WebStamp October 21, 2020
Taming the Plastic Waste Epidemic
The first-ever man-made plastic was created in 1862 by Alexander Parkes while trying to develop a synthetic substitute for waterproofing shellac. Parkesine, now known as celluloid, became a replacement of natural polymers such as shellac, tortoiseshells and horns, as well as many resinous tree saps like rubber. During WWII many types of plastic and chemical innovations emerged including Polyethylene (PE), Polystyrene (PS), and Nylon.
High-density PE (HDPE) was developed in the 1950s and the making of products from the plastic materials that were developed in the war saturated the consumer market. Introduced as a miracle fabric that could be worn, pulled, and washed without any wrinkling or signs of wear-and-tear polyester was introduced to the public in 1951. Today polyester is used in fabrics, clothing, towels, rugs, upholstery, LCD screens, tarps, and bottles.
As with most of the mass production of items manufactured since the Industrial Revolution, and our linear economic system, we have polluted our environment with billions of tons of harmful non-biodegradable plastics. Society began to recycle unused and broken products to help curb the destructive environmental impact of the waste generated by the people. It wasn’t until the early 1970’s that the petrochemical industry realized that the vast majority of plastic they produced would never be recycled. In the late ‘80s, they realized in order to survive that the public needed to feel good about purchasing plastic products and began a plastic recycling program.
Only less than 10% of plastic is ever recycled and the rest ends up in our landfills and oceans and has gotten so out of hand that it prompted the End Plastic Pollution Campaign in 2018 by the Earth Day Network. It has been suggested that if we continue to pollute our environment with plastic that by 2050 there will be more plastic than fish in the ocean. 187 countries, except the US, agreed to have plastic waste added the Basil Convention designating it as hazardous waste to curb the world's plastic crisis.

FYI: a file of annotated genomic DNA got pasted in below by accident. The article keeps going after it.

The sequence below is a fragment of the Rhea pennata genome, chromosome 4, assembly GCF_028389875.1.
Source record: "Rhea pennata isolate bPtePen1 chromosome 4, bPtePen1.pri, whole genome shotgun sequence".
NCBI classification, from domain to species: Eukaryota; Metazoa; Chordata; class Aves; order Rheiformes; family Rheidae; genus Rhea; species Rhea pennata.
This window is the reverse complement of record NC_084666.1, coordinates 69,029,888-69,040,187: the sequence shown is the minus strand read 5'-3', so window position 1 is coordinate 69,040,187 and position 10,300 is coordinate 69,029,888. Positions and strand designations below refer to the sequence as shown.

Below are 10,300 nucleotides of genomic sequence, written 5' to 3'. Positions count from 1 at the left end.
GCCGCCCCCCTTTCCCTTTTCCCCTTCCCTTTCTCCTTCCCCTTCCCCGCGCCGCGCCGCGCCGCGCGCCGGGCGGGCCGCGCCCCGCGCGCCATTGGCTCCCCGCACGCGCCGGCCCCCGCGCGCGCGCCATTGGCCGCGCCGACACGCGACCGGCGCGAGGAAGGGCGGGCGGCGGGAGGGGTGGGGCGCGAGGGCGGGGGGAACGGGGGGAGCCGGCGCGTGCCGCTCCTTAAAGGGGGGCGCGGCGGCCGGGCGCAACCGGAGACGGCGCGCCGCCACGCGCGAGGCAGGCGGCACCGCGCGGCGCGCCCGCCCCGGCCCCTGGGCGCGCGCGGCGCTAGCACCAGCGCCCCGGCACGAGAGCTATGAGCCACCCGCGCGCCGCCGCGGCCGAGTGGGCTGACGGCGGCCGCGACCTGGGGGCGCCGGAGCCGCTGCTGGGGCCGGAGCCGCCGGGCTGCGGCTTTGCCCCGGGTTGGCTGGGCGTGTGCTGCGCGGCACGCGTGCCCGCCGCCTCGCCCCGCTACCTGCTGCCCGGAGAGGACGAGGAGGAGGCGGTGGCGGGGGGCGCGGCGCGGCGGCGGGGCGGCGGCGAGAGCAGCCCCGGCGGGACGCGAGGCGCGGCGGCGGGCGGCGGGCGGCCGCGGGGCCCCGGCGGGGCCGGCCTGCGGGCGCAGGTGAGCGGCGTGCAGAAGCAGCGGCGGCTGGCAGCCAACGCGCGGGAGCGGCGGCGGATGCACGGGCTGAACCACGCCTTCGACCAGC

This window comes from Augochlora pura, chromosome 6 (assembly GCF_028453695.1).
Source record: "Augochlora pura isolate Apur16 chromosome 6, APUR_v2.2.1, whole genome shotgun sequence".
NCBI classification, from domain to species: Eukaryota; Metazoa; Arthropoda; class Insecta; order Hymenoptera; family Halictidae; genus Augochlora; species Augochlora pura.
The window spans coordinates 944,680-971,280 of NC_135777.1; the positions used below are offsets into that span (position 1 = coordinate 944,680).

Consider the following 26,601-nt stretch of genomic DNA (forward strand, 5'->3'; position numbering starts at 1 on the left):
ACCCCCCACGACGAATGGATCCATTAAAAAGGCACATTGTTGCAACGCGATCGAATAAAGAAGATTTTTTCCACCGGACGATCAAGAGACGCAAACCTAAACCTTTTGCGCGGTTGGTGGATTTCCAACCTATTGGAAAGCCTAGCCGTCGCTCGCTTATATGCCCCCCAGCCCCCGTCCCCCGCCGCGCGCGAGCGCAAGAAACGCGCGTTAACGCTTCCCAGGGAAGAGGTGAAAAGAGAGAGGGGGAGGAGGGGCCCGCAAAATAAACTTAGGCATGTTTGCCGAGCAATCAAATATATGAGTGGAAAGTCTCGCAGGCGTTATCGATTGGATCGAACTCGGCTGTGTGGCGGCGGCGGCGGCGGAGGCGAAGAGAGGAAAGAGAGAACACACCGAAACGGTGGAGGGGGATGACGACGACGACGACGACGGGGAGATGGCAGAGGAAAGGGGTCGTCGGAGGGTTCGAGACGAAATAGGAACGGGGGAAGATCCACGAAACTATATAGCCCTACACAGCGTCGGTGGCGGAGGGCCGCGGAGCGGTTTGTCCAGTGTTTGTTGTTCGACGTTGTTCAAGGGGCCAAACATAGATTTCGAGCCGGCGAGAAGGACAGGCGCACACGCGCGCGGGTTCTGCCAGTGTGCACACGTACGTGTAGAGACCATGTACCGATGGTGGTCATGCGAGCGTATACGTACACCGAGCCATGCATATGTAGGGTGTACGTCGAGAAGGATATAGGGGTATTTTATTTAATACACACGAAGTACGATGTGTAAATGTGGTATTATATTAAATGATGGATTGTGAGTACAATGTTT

Even Canada has a plan to zero plastic waste by 2030 with the development of a circular plastic economy. The first phase was implemented by banning harmful single-use plastic items that end up in the environment because they are often not recycled and can be made from other available alternative eco-friendly materials. The second phase is to keep plastic out of the environment and boost the economy by creating investment in a public recycling infrastructure which will spur innovation in technology and product design to better longer-lasting products that are easily recycled.
But more needs to be done. Not only do we need the government to create legislation that will promote a sustainable circular plastic economy but also legislate that companies and corporations must manufacture their products with 100% recyclable plastics and financially support the recycling. It is up to the public to Make A Difference and guide the government towards achieving a Zero-Waste Plastic environment. Even though consultation ended in September of 2018, it is still is not too late to voice your opinion. Participate in the year-round Waste Reduction Week in Canada program happening now from October 19-25, 2020. Make Your M.A.D. Move to reduce the billions of tons of plastic waste.
Articles in this Issue
WebStamp October 21, 2020